|Protesters outside Parliament, September 28.|
Opposition leaders said they were encouraged by the large number of people at the rally and vowed to continue their protests to challenge Okruashvili’s arrest.
“Today was a huge success,” Gia Tsagareishvili, a lawmaker and member of Okruashvili’s new party, Movement for United Georgia, told Civil.Ge. “Today we have demonstrated that we can also manage to gather ten thousand people.”
Kakha Kukava, a lawmaker from the opposition Conservative Party, said an organizing committee had been set up by the parties involved in the campaign to coordinate future action.
“This committee will convene now to discuss a concrete action plan,” he told Civil.Ge. “I do not think we will hold a rally tomorrow, but we will definitely continue the protests.”
The committee involves representatives from the Conservative, Republican, Labor, Party of People and Georgia’s Way parties, as well as activists from the human rights group Equality Institute.
The opposition New Rights Party has refused to join the campaign.
“We will not take part in this,” MP Davit Gamkrelidze, leader of the New Rights Party, said on September 28. “What will change for the country if Saakashvili’s mafia is replaced by Okruashvili’s mafia? Will [Okruashvili] build a liberal democracy? Of course not.”
Calls for the release of Okruashvili, as well as for early parliamentary and presidential elections, were the main themes at the rally, which was the largest in recent years.
|Riot police, although deployed, remained
at a distance from Parliament.
In a written message to supporters, read out at the protest rally by lawmaker Koka Guntsadze, Okruashvili called for unity.
“Get united and fight for your rights,” the message reads. “Fight to get rid of this tyrant, but through legal means.”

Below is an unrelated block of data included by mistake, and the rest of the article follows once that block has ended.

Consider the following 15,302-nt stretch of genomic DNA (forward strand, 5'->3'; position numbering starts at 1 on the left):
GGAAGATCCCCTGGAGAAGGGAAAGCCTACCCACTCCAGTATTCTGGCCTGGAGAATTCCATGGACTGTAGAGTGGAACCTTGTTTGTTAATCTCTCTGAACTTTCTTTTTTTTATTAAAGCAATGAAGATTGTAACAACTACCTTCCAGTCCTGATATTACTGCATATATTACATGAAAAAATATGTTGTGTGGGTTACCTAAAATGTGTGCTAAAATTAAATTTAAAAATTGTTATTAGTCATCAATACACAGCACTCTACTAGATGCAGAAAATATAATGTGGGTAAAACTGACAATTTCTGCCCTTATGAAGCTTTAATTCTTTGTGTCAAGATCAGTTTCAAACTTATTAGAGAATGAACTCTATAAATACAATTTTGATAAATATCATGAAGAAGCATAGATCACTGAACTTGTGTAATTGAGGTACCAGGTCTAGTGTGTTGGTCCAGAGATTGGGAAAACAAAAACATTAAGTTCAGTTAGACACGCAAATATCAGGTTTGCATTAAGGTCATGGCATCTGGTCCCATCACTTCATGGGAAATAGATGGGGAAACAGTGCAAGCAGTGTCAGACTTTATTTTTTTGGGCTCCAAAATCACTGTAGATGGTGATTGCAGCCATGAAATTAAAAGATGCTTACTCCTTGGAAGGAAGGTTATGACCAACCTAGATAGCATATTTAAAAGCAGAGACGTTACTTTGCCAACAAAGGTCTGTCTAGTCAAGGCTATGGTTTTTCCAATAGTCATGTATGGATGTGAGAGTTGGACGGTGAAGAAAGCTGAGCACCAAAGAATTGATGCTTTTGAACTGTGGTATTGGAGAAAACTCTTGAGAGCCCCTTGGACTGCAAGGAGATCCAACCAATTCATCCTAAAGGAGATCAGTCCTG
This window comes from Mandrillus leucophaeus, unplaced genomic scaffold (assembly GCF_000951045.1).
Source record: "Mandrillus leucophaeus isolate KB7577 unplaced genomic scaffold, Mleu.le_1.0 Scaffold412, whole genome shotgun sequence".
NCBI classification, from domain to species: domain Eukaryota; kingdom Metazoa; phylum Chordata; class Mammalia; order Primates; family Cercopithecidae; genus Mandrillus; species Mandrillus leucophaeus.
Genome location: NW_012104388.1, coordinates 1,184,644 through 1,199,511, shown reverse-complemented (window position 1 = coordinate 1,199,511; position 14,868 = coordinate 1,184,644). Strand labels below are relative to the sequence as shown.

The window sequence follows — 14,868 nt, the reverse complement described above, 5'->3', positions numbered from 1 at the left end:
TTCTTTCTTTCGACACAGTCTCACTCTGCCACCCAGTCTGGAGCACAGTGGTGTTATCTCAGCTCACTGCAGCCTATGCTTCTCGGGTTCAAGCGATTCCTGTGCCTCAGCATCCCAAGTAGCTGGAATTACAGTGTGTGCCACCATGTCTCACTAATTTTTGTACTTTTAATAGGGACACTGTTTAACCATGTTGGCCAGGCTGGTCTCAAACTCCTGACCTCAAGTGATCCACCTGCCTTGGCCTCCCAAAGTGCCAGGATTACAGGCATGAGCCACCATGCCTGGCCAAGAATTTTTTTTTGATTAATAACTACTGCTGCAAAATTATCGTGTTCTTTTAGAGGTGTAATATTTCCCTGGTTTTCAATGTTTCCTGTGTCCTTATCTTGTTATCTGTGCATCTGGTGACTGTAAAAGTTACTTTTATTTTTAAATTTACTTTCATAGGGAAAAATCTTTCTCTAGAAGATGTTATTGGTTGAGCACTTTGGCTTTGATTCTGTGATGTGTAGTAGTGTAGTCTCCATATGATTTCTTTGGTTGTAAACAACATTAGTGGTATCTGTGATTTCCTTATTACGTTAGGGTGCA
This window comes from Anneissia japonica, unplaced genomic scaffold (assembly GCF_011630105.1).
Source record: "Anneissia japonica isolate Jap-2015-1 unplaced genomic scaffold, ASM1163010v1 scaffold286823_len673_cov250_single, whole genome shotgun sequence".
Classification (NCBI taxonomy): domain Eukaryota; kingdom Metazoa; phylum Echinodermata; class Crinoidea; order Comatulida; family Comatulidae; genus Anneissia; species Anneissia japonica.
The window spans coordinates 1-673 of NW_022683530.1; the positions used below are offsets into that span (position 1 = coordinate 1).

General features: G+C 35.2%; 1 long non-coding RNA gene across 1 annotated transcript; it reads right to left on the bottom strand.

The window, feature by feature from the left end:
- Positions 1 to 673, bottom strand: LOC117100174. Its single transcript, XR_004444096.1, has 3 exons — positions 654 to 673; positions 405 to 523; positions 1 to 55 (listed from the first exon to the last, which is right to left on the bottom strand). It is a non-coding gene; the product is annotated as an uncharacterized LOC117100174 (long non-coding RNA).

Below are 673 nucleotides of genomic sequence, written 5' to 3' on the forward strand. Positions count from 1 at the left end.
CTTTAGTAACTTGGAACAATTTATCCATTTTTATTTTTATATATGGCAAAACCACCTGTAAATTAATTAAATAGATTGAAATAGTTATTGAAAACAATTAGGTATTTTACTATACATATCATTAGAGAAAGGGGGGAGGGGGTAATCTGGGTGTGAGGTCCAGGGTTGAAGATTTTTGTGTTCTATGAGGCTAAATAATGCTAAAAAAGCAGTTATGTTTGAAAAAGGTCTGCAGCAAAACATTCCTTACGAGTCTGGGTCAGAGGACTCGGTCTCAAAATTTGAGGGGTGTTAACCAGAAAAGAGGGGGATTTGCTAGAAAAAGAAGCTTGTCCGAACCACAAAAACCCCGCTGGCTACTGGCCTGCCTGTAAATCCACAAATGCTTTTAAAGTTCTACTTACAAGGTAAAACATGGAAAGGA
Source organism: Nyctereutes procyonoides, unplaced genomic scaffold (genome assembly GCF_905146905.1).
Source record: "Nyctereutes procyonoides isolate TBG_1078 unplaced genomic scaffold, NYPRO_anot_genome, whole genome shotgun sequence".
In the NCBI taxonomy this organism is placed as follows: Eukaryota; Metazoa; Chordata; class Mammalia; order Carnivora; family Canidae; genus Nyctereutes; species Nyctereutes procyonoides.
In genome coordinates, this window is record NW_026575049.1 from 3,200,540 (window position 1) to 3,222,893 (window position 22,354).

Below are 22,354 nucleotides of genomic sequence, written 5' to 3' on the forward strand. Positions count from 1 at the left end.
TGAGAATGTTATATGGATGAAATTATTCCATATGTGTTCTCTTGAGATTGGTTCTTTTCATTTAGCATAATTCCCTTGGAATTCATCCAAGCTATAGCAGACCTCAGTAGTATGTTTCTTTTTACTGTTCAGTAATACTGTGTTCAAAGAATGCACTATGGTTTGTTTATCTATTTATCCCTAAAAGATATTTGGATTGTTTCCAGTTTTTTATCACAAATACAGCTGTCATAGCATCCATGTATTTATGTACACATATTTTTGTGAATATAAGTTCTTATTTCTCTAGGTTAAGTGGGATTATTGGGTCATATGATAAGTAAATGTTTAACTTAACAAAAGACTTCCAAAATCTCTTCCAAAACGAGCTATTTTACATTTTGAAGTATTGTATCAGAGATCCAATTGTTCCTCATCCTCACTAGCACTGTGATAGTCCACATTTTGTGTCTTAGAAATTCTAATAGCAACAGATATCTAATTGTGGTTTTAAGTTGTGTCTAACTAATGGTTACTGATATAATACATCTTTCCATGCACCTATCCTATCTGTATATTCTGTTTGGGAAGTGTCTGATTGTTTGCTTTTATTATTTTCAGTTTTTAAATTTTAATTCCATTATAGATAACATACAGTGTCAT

There was no major trouble reported at the rally, except for some minor scuffles between protesters and police when the protesters spilled out onto Rustaveli Avenue, blocking Tbilisi's main thoroughfare in front of the parliament.
Up to twelve bus loads of riot policemen were standing by at the Rose Square, less than a couple of kilometers from Parliament.
Earlier on September 28 the leaders of the ruling National Movement Party warned opposition politicians to show restraint. There had been calls from certain opposition figures for the population to “get rid of Saakashvili’s regime” and “oust” President Saakashvili.
“Yesterday I heard several times the word ‘ouster.’ I want to warn everyone: the state’s response in the event of any violent action will be very severe,” Giga Bokeria, a lawmaker from the ruling party, said. “Of course it will be within the law, but very severe.”
“Georgia is not on fire as some say,” MP Davit Kirkitadze from the ruling party said in a reference to remarks made by Okruashvili on September 25. “And those who try to set fire to the country will be dealt with appropriately by the state.”
There has been no official comment from the ruling party on the rally yet.